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Political Economy of Development: Natural Resource Wealth Management

Vak 2013-2014

Tag(s)

[BSc] Ec, ID, PSc, WP

Admission Requirements

The prerequisite for this course is Numeracy or equivalent. Basic understanding of economics and politics (as evidenced, for example, by completion of a 100-level course) is highly desirable, but not required. If you are not sure, please feel free to contact the instructor before registration.

Description

In this survey course, we will dissect one of the key puzzles in the development of countries increasingly recognized by academic and practitioner communities alike – paradoxically, countries that are endowed with abundant natural resources can be prone to having worse development records than those without such riches. We will look at this phenomenon, dubbed the “resource curse,” under a magnifying glass by striving to answer several questions:

  • Is natural resource wealth a curse or a blessing for the country that owns it?
  • How do natural resources affect economy, governance and human development?
  • Why do policymakers in resource-rich countries manage their countries’ riches the way they do?
  • Do different natural resources have different economic, political and social effects?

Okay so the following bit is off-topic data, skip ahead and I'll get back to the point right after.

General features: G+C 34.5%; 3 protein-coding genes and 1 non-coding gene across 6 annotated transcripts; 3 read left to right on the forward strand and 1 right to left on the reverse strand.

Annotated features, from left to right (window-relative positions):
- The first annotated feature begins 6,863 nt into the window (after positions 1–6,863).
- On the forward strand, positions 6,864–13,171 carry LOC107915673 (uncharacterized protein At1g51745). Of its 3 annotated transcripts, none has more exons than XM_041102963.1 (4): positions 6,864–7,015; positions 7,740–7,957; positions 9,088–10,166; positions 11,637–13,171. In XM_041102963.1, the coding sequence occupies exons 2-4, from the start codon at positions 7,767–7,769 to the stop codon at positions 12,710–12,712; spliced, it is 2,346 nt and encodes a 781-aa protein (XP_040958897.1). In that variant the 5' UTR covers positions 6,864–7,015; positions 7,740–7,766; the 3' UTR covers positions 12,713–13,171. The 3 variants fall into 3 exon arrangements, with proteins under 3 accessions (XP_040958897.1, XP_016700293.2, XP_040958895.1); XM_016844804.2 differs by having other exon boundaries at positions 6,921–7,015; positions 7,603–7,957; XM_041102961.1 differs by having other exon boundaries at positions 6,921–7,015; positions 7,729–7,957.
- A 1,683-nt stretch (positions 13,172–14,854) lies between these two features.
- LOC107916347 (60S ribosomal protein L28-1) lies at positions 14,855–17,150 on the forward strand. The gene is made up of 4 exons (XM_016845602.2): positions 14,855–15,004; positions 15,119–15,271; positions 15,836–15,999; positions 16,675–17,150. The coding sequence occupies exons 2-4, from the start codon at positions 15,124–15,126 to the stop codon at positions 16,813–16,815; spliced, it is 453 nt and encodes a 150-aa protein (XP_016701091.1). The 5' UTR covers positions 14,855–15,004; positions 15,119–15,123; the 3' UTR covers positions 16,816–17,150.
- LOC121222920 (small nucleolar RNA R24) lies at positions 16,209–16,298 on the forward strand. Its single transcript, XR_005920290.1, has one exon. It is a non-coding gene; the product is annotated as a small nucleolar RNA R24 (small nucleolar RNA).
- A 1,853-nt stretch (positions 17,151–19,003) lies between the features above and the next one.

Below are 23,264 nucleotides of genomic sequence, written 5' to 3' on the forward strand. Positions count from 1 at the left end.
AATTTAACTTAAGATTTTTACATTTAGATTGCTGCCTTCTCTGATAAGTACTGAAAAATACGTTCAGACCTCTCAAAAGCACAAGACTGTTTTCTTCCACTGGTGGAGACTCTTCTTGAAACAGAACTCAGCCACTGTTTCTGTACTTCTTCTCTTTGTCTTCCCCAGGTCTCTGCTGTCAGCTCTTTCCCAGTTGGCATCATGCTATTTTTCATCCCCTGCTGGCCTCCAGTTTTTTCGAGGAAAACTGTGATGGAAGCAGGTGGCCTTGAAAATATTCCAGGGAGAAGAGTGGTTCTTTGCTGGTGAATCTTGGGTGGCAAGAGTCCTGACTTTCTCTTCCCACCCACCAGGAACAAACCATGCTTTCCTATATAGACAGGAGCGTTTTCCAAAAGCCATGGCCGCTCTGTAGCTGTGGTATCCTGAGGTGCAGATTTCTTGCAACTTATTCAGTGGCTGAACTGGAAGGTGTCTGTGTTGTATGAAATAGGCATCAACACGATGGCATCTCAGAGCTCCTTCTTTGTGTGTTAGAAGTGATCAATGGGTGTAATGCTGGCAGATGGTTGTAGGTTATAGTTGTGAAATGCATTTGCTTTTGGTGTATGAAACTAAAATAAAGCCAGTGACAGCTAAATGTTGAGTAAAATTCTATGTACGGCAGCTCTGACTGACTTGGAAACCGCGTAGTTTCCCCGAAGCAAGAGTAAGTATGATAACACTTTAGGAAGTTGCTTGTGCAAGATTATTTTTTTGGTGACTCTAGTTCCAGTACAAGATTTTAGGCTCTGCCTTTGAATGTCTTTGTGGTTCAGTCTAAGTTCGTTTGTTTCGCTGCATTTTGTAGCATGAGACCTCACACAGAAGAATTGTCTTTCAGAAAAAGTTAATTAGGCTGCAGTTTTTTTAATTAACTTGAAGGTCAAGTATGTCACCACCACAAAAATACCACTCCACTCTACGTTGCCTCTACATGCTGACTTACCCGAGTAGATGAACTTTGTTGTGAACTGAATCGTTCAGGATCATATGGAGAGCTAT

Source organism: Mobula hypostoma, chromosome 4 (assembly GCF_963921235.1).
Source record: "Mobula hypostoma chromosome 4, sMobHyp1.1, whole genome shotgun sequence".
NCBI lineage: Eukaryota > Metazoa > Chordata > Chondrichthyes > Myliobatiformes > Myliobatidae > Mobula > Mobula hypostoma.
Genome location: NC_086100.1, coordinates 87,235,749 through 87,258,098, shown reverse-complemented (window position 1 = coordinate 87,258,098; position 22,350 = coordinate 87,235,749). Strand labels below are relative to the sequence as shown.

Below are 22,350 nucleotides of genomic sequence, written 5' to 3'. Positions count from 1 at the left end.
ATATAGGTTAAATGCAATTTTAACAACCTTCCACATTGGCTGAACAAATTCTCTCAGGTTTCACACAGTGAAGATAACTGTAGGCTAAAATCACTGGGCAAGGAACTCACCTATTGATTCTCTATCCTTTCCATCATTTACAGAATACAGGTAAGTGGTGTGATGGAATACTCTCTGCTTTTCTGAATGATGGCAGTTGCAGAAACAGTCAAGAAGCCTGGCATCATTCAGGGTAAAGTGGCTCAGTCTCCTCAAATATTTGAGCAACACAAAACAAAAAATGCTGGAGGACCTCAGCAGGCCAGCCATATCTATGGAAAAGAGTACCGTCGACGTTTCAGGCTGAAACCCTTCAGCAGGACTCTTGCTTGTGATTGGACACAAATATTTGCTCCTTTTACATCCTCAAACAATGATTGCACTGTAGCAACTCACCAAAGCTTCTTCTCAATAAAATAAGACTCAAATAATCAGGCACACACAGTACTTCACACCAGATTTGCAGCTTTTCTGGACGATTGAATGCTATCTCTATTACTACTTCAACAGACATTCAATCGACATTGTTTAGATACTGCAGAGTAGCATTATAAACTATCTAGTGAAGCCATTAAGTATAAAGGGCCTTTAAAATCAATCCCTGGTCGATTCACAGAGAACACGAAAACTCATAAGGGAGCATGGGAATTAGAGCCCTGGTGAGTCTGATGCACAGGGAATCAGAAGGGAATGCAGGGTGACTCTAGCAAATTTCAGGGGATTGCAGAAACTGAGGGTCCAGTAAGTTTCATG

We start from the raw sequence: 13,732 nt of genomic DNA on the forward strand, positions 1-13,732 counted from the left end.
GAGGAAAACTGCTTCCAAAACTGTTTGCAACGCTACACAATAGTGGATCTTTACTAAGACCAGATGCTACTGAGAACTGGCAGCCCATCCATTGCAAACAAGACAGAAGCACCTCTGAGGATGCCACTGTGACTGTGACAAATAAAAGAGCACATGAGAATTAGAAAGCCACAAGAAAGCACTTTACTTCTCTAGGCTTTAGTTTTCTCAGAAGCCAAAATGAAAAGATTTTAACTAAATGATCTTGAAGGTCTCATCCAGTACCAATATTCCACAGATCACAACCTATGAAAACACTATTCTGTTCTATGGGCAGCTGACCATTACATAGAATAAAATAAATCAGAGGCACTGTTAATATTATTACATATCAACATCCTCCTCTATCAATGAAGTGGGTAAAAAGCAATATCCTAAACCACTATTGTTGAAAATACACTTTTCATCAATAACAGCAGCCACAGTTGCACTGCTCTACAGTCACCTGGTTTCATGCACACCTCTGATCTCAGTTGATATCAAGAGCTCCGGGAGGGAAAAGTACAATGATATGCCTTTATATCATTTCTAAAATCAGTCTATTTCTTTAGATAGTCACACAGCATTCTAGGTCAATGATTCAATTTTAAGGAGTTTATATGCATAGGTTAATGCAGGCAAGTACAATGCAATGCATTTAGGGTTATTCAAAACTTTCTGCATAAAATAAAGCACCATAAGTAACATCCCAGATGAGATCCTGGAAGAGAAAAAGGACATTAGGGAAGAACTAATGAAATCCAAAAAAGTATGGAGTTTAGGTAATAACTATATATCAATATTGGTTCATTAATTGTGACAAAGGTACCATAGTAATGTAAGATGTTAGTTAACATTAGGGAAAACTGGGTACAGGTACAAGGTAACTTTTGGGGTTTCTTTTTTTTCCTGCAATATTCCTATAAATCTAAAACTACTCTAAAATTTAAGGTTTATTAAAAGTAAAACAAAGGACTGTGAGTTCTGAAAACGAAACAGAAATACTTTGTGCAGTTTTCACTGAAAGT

• Under what conditions is natural resource wealth harmful and under which, conducive to development?
  • How to manage natural resources prudently and what preconditions does this require?
    We will start with an exploration into the operation of global markets for key primary commodities. We will then analyze the effects of natural resource wealth on economic development, governance, political regime, propensity for domestic and international conflict, and human development. Next, we will look into potential causes of the “resource curse.” We will conclude by scrutinizing the effectiveness of key proposed remedies. While our discussion will be more pertinent to developing countries, advanced industrialized countries, as we will see, are not immune to the challenges we will explore. And although we will often devote our attention to petroleum wealth as our case study, many of the lessons will be useful for understanding other primary commodities.